Kendall White Cementing Herself Among Penn State Volleyball’s All-Time Greats

Kendall White is well on her way to becoming the most decorated libero in Penn State women’s volleyball history.

The junior from Zionsville, IN, surpassed 1,000 career digs during the first weekend of the season and is on track to break Kaleena (Walters) Davidson’s program record of 1,957. White is also the first Penn State libero since Davidson in 2005 to be named an AVCA All-American, earning a second-team nod last December.

Head coach Russ Rose has routinely praised White’s confidence and competitive nature since she stepped foot on campus and won the starting job as a freshman in 2016. Two years later, she’s providing a key veteran presence on a team that features 10 newcomers.

“She’s been a great match for Penn State,” Rose said. “If the ball is close to going in the crowd, she’s not going to slow down. She’s going to fly into the crowd to save the ball, and that’s always been the style of play I like to see in Rec Hall.”

White (3) and setter Bryanna Weiskircher talk strategy.

If you ask White or one of her teammates what quality of hers has contributed most to her success, you’ll likely hear a common response.

“I would say I’m kind of crazy. That’s the best part of my game. At least coach says he likes that about me,” White said. “You have to be a little bit crazy to play defense. Wanting to get hit in the face all the time is the name of the game.”

White, who’s averaging a little more than 16 digs per match, showcased her tremendous athletic ability in a sweep of Temple, laying out for a rare libero kill that easily should have earned a spot in SportsCenter’s Top 10 plays.

Outside hitter Nia Reed and setter Bryanna Weiskircher are the only two players on this year’s roster who own a national championship ring. The duo redshirted in 2014 when the Nittany Lions won their seventh NCAA title in a sweep of Brigham Young in Oklahoma City.

While White has yet to jump in on a championship dogpile at midcourt with her teammates, she’s played in her fair share of big matches.

She’s done everything from upsetting the No. 1 ranked team in the nation to earning a Big Ten title and a Final Four appearance. Albeit in a tight 3-2 loss, her career-high 32 digs came against top-ranked Nebraska at Rec Hall her freshman year.

White’s experience, as well as that consistent intensity, is what skyrockets her value for a team like the Nittany Lions with more freshmen on the roster than upperclassmen.

“Kendall’s presence is very steady. Every game it’s the same,” Reed said. “Kendall’s crazy, but we need that. We need that steady force on the court — someone who’s always focused, always knows what’s going on — and that’s Kendall.”

White serving against Missouri in last year’s NCAA tournament.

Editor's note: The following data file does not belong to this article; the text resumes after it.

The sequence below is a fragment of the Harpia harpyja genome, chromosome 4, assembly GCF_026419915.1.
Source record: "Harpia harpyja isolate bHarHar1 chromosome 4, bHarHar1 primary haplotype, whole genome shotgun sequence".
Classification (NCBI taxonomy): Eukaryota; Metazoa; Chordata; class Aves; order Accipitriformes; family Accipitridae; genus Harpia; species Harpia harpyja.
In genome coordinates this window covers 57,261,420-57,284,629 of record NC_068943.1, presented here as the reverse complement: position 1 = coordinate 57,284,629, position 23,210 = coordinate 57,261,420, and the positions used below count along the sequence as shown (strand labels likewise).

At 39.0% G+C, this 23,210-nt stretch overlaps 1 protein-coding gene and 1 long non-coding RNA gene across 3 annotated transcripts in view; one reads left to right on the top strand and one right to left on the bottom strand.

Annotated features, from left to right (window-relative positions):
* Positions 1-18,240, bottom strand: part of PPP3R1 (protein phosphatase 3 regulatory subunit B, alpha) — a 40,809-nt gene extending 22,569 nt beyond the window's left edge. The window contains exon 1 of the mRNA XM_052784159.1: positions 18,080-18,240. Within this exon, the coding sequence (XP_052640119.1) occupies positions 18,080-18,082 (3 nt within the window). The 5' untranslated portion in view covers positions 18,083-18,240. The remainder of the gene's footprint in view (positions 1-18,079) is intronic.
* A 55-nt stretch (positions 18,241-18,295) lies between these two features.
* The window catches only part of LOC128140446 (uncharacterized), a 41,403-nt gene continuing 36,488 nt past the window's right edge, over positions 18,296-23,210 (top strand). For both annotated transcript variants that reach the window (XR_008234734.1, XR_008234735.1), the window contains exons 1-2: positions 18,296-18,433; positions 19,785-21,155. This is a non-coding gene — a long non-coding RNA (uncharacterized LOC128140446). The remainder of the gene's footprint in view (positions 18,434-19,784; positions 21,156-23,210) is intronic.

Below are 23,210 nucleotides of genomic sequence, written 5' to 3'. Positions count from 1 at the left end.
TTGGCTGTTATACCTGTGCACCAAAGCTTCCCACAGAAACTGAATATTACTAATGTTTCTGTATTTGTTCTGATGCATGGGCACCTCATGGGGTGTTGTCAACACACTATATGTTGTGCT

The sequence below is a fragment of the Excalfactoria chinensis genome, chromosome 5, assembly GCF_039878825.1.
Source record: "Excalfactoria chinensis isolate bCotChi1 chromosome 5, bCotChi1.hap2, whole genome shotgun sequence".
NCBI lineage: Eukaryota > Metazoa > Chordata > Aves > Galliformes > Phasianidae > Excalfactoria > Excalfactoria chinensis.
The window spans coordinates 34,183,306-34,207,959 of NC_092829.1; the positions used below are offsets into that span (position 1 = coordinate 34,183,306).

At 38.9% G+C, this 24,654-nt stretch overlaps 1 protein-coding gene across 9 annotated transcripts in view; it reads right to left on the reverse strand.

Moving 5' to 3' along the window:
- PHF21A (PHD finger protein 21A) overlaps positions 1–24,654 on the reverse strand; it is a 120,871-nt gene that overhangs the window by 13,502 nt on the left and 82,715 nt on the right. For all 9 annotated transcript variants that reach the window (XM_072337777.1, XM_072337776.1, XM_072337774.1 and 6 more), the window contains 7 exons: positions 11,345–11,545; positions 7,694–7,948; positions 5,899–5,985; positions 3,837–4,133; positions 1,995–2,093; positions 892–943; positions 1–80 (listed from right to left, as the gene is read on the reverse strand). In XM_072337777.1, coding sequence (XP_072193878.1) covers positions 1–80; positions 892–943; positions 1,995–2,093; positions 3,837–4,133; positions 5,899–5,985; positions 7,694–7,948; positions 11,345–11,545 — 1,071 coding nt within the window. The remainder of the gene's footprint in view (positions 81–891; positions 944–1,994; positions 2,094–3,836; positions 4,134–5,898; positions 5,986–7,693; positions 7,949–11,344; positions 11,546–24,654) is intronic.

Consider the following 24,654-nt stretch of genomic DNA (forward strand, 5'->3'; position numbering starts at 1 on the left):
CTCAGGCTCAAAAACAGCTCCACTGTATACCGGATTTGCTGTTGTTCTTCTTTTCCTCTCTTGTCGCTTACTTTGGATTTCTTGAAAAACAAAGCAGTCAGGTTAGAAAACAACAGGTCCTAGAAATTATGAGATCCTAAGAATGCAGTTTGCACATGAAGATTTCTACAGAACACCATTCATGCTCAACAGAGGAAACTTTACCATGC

There’s no doubt White and the Nittany Lions will be ready when the Cornhuskers come to town on October 13. The last time Penn State beat Nebraska was November 29, 2014. Since then, the Huskers are 7-0 against Rose’s squad.

“We live for that,” White said of playing on the biggest stages. “We have Penn State on our backs. That’s why we came here. We came here to win a national championship. We came here to win always.”

Nebraska has eliminated Penn State from the NCAA tournament in heartbreaking fashion each of the last two seasons. In 2016, the Nittany Lions were a point away from sweeping the Huskers in the Sweet 16 before eventually losing 3-2. Last December, Nebraska won its fifth national championship after beating Florida in four sets.

White and the Nittany Lions celebrate punching their ticket to the 2017 Final Four.

As has been the case the last five times these two programs have met, White will be flying all over the court, diving for digs only she can reach. The 5-foot-5 spark plug goes way back with one of Penn State’s touted freshmen, right side Jonni Parker. The two were club teammates with the Munciana Samurai in Indiana.

Just like White, Parker’s been a starter since day one for the Nittany Lions, who brought in eight freshmen to secure the nation’s top-ranked 2018 recruiting class this summer. When Penn State won its then-record seventh national title, a mark that has since been tied by Stanford, the team featured — you guessed it — eight freshmen.

“We’ve always had talent here. Talent’s not the problem,” White said. “What we need is team chemistry. What we need is a team that’s going to play hard, with heart. Talent only gets you so far. This team, I think, has what it takes. We just have to find it.”

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About the Author

Ethan Kasales

Ethan’s a senior journalism major who grew up in Lemont, a few minutes from campus. When he’s not covering Penn State sports, you can usually find him golfing or teaching snowboarding at Tussey Mountain. Feel free to email him at [email protected].

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